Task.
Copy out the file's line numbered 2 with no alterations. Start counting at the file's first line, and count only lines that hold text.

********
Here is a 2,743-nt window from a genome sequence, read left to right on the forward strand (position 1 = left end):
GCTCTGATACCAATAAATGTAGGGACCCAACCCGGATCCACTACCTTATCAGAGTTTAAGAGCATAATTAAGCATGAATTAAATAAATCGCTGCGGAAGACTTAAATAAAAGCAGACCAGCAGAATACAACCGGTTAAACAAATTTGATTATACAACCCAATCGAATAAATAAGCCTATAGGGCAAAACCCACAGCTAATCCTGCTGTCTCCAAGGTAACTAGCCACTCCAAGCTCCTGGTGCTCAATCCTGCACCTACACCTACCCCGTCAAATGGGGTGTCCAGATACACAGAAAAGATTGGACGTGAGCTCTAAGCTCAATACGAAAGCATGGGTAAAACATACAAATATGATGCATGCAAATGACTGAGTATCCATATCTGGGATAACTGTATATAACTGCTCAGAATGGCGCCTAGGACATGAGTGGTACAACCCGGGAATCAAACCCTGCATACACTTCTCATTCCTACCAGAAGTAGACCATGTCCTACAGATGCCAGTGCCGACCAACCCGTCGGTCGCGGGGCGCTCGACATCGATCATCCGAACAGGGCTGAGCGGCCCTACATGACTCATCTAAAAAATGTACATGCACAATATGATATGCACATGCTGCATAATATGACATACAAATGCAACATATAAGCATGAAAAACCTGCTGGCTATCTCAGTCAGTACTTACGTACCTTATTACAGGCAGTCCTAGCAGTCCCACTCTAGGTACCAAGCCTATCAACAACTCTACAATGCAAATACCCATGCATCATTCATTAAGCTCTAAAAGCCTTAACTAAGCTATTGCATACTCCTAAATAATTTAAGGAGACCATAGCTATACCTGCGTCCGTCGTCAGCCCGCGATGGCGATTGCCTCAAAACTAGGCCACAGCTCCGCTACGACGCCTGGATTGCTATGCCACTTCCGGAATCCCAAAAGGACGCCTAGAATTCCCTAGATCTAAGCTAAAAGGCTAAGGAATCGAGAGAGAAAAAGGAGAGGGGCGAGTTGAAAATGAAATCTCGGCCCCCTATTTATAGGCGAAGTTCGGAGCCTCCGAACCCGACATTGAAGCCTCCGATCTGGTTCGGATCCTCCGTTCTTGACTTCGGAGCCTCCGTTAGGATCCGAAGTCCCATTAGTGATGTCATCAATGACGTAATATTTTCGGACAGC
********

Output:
GCTCTGATACCAATAAATGTAGGGACCCAACCCGGATCCACTACCTTATCAGAGTTTAAGAGCATAATTAAGCATGAATTAAATAAATCGCTGCGGAAGACTTAAATAAAAGCAGACCAGCAGAATACAACCGGTTAAACAAATTTGATTATACAACCCAATCGAATAAATAAGCCTATAGGGCAAAACCCACAGCTAATCCTGCTGTCTCCAAGGTAACTAGCCACTCCAAGCTCCTGGTGCTCAATCCTGCACCTACACCTACCCCGTCAAATGGGGTGTCCAGATACACAGAAAAGATTGGACGTGAGCTCTAAGCTCAATACGAAAGCATGGGTAAAACATACAAATATGATGCATGCAAATGACTGAGTATCCATATCTGGGATAACTGTATATAACTGCTCAGAATGGCGCCTAGGACATGAGTGGTACAACCCGGGAATCAAACCCTGCATACACTTCTCATTCCTACCAGAAGTAGACCATGTCCTACAGATGCCAGTGCCGACCAACCCGTCGGTCGCGGGGCGCTCGACATCGATCATCCGAACAGGGCTGAGCGGCCCTACATGACTCATCTAAAAAATGTACATGCACAATATGATATGCACATGCTGCATAATATGACATACAAATGCAACATATAAGCATGAAAAACCTGCTGGCTATCTCAGTCAGTACTTACGTACCTTATTACAGGCAGTCCTAGCAGTCCCACTCTAGGTACCAAGCCTATCAACAACTCTACAATGCAAATACCCATGCATCATTCATTAAGCTCTAAAAGCCTTAACTAAGCTATTGCATACTCCTAAATAATTTAAGGAGACCATAGCTATACCTGCGTCCGTCGTCAGCCCGCGATGGCGATTGCCTCAAAACTAGGCCACAGCTCCGCTACGACGCCTGGATTGCTATGCCACTTCCGGAATCCCAAAAGGACGCCTAGAATTCCCTAGATCTAAGCTAAAAGGCTAAGGAATCGAGAGAGAAAAAGGAGAGGGGCGAGTTGAAAATGAAATCTCGGCCCCCTATTTATAGGCGAAGTTCGGAGCCTCCGAACCCGACATTGAAGCCTCCGATCTGGTTCGGATCCTCCGTTCTTGACTTCGGAGCCTCCGTTAGGATCCGAAGTCCCATTAGTGATGTCATCAATGACGTAATATTTTCGGACAGC